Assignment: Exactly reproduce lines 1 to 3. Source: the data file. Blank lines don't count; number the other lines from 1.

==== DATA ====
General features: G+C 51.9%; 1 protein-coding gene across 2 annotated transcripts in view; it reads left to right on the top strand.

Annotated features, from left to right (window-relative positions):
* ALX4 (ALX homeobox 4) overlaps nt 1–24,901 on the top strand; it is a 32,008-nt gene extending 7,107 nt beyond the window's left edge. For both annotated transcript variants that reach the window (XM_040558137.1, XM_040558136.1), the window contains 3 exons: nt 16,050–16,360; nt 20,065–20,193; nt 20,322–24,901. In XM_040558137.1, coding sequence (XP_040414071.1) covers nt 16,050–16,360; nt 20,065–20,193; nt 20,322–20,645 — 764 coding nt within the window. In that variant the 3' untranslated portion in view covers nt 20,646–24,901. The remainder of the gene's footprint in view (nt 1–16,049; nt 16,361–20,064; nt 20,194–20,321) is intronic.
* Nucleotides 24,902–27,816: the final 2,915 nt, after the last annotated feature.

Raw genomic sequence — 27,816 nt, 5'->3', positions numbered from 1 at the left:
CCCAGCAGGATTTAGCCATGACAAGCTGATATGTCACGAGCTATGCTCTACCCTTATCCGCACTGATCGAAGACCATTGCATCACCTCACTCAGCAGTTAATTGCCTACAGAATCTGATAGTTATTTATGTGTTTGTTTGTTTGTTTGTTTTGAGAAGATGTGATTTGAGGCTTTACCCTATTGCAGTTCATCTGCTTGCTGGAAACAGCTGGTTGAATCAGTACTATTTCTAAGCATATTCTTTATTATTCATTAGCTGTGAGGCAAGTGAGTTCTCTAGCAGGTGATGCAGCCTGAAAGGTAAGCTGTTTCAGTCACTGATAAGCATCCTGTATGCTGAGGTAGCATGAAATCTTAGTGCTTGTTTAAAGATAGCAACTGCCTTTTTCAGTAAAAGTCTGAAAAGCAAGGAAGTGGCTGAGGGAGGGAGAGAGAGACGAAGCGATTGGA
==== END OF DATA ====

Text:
General features: G+C 51.9%; 1 protein-coding gene across 2 annotated transcripts in view; it reads left to right on the top strand.

Annotated features, from left to right (window-relative positions):
* ALX4 (ALX homeobox 4) overlaps nt 1–24,901 on the top strand; it is a 32,008-nt gene extending 7,107 nt beyond the window's left edge. For both annotated transcript variants that reach the window (XM_040558137.1, XM_040558136.1), the window contains 3 exons: nt 16,050–16,360; nt 20,065–20,193; nt 20,322–24,901. In XM_040558137.1, coding sequence (XP_040414071.1) covers nt 16,050–16,360; nt 20,065–20,193; nt 20,322–20,645 — 764 coding nt within the window. In that variant the 3' untranslated portion in view covers nt 20,646–24,901. The remainder of the gene's footprint in view (nt 1–16,049; nt 16,361–20,064; nt 20,194–20,321) is intronic.